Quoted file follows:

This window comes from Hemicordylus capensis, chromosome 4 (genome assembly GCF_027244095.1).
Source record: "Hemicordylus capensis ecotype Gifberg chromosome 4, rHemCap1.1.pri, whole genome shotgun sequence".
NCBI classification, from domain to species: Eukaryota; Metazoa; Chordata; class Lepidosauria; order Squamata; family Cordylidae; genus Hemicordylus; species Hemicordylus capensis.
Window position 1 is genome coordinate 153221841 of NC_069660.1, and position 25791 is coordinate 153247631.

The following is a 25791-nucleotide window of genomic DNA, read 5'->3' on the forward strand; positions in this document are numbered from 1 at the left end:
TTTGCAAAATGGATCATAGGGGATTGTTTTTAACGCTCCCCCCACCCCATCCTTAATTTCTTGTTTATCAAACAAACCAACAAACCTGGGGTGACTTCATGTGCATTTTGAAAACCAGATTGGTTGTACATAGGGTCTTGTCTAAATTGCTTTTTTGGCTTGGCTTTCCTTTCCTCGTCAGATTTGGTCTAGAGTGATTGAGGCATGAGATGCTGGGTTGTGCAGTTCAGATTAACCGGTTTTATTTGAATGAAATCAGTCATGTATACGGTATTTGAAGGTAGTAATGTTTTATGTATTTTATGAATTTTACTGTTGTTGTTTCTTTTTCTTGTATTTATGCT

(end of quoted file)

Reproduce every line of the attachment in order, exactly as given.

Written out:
This window comes from Hemicordylus capensis, chromosome 4 (genome assembly GCF_027244095.1).
Source record: "Hemicordylus capensis ecotype Gifberg chromosome 4, rHemCap1.1.pri, whole genome shotgun sequence".
NCBI classification, from domain to species: Eukaryota; Metazoa; Chordata; class Lepidosauria; order Squamata; family Cordylidae; genus Hemicordylus; species Hemicordylus capensis.
Window position 1 is genome coordinate 153221841 of NC_069660.1, and position 25791 is coordinate 153247631.

The following is a 25791-nucleotide window of genomic DNA, read 5'->3' on the forward strand; positions in this document are numbered from 1 at the left end:
TTTGCAAAATGGATCATAGGGGATTGTTTTTAACGCTCCCCCCACCCCATCCTTAATTTCTTGTTTATCAAACAAACCAACAAACCTGGGGTGACTTCATGTGCATTTTGAAAACCAGATTGGTTGTACATAGGGTCTTGTCTAAATTGCTTTTTTGGCTTGGCTTTCCTTTCCTCGTCAGATTTGGTCTAGAGTGATTGAGGCATGAGATGCTGGGTTGTGCAGTTCAGATTAACCGGTTTTATTTGAATGAAATCAGTCATGTATACGGTATTTGAAGGTAGTAATGTTTTATGTATTTTATGAATTTTACTGTTGTTGTTTCTTTTTCTTGTATTTATGCT